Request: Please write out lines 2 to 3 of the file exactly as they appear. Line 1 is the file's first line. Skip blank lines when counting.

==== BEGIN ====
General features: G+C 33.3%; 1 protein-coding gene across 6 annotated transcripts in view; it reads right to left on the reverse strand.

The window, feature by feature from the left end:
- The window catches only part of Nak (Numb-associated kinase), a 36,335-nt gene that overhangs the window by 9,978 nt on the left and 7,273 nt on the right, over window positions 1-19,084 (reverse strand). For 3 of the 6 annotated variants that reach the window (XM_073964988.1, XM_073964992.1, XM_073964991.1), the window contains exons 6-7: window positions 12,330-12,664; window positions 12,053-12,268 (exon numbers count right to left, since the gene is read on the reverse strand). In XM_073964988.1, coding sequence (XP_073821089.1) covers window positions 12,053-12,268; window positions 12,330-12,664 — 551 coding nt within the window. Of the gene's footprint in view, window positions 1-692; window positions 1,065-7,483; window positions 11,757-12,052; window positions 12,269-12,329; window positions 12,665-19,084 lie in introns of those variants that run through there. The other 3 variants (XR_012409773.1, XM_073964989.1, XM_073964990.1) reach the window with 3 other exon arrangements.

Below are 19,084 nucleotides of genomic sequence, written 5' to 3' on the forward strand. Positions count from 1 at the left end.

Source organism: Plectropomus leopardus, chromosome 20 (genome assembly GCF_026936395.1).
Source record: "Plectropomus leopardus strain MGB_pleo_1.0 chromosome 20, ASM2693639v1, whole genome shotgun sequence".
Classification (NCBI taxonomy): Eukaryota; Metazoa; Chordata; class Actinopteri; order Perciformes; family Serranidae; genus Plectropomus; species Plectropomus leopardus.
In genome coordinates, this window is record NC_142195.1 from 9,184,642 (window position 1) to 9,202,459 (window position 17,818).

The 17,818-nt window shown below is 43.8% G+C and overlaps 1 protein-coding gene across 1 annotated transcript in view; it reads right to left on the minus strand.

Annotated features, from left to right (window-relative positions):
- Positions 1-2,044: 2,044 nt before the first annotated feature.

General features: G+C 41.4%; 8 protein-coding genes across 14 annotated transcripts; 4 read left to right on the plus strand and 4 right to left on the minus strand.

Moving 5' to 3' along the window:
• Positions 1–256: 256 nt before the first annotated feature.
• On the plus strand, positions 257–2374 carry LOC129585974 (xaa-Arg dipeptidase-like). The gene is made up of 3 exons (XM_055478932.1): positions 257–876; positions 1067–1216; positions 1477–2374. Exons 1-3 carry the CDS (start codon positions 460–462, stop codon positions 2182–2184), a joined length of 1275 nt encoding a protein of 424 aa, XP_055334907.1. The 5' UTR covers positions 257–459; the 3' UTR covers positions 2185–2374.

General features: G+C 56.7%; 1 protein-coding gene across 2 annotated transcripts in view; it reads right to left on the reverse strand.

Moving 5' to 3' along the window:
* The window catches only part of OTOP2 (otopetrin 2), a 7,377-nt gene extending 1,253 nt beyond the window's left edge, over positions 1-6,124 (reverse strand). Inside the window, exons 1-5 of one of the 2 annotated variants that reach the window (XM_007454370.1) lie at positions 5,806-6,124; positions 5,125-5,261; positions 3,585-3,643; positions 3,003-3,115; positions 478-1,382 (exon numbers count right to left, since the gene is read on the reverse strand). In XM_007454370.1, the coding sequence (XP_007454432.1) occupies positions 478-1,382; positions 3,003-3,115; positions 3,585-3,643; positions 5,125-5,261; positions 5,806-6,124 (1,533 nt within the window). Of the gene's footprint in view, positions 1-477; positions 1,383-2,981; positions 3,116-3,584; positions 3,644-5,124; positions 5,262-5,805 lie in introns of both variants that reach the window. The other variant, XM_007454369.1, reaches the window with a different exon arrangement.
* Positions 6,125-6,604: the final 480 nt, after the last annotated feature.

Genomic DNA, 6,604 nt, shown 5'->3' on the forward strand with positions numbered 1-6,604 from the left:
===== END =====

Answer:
The window, feature by feature from the left end:
- The window catches only part of Nak (Numb-associated kinase), a 36,335-nt gene that overhangs the window by 9,978 nt on the left and 7,273 nt on the right, over window positions 1-19,084 (reverse strand). For 3 of the 6 annotated variants that reach the window (XM_073964988.1, XM_073964992.1, XM_073964991.1), the window contains exons 6-7: window positions 12,330-12,664; window positions 12,053-12,268 (exon numbers count right to left, since the gene is read on the reverse strand). In XM_073964988.1, coding sequence (XP_073821089.1) covers window positions 12,053-12,268; window positions 12,330-12,664 — 551 coding nt within the window. Of the gene's footprint in view, window positions 1-692; window positions 1,065-7,483; window positions 11,757-12,052; window positions 12,269-12,329; window positions 12,665-19,084 lie in introns of those variants that run through there. The other 3 variants (XR_012409773.1, XM_073964989.1, XM_073964990.1) reach the window with 3 other exon arrangements.